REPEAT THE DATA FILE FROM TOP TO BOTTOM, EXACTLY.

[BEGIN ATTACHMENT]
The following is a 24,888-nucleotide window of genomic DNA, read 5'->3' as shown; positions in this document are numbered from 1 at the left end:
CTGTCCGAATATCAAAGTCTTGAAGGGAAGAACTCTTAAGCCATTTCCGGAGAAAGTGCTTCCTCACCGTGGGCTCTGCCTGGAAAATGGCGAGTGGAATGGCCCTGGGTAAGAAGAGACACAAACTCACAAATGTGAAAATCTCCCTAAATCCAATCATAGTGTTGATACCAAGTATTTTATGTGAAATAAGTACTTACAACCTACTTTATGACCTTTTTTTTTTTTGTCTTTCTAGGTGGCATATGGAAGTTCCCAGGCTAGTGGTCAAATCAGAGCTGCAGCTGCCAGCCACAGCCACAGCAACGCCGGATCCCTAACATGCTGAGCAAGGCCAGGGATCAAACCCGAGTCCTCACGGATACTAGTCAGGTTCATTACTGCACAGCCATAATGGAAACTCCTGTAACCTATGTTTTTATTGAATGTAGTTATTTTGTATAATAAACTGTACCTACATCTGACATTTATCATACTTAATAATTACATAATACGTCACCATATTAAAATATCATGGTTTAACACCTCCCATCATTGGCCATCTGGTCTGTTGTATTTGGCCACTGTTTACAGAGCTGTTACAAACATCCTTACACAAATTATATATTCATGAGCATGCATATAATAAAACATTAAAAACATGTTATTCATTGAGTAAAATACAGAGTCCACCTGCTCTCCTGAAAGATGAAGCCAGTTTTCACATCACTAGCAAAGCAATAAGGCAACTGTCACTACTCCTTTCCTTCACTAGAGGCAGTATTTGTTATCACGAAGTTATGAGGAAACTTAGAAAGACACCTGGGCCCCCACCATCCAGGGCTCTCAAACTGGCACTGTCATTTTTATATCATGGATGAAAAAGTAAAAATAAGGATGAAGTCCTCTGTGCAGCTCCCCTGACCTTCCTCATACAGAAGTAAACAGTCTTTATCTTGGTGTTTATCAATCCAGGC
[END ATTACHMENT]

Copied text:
The following is a 24,888-nucleotide window of genomic DNA, read 5'->3' as shown; positions in this document are numbered from 1 at the left end:
CTGTCCGAATATCAAAGTCTTGAAGGGAAGAACTCTTAAGCCATTTCCGGAGAAAGTGCTTCCTCACCGTGGGCTCTGCCTGGAAAATGGCGAGTGGAATGGCCCTGGGTAAGAAGAGACACAAACTCACAAATGTGAAAATCTCCCTAAATCCAATCATAGTGTTGATACCAAGTATTTTATGTGAAATAAGTACTTACAACCTACTTTATGACCTTTTTTTTTTTTGTCTTTCTAGGTGGCATATGGAAGTTCCCAGGCTAGTGGTCAAATCAGAGCTGCAGCTGCCAGCCACAGCCACAGCAACGCCGGATCCCTAACATGCTGAGCAAGGCCAGGGATCAAACCCGAGTCCTCACGGATACTAGTCAGGTTCATTACTGCACAGCCATAATGGAAACTCCTGTAACCTATGTTTTTATTGAATGTAGTTATTTTGTATAATAAACTGTACCTACATCTGACATTTATCATACTTAATAATTACATAATACGTCACCATATTAAAATATCATGGTTTAACACCTCCCATCATTGGCCATCTGGTCTGTTGTATTTGGCCACTGTTTACAGAGCTGTTACAAACATCCTTACACAAATTATATATTCATGAGCATGCATATAATAAAACATTAAAAACATGTTATTCATTGAGTAAAATACAGAGTCCACCTGCTCTCCTGAAAGATGAAGCCAGTTTTCACATCACTAGCAAAGCAATAAGGCAACTGTCACTACTCCTTTCCTTCACTAGAGGCAGTATTTGTTATCACGAAGTTATGAGGAAACTTAGAAAGACACCTGGGCCCCCACCATCCAGGGCTCTCAAACTGGCACTGTCATTTTTATATCATGGATGAAAAAGTAAAAATAAGGATGAAGTCCTCTGTGCAGCTCCCCTGACCTTCCTCATACAGAAGTAAACAGTCTTTATCTTGGTGTTTATCAATCCAGGC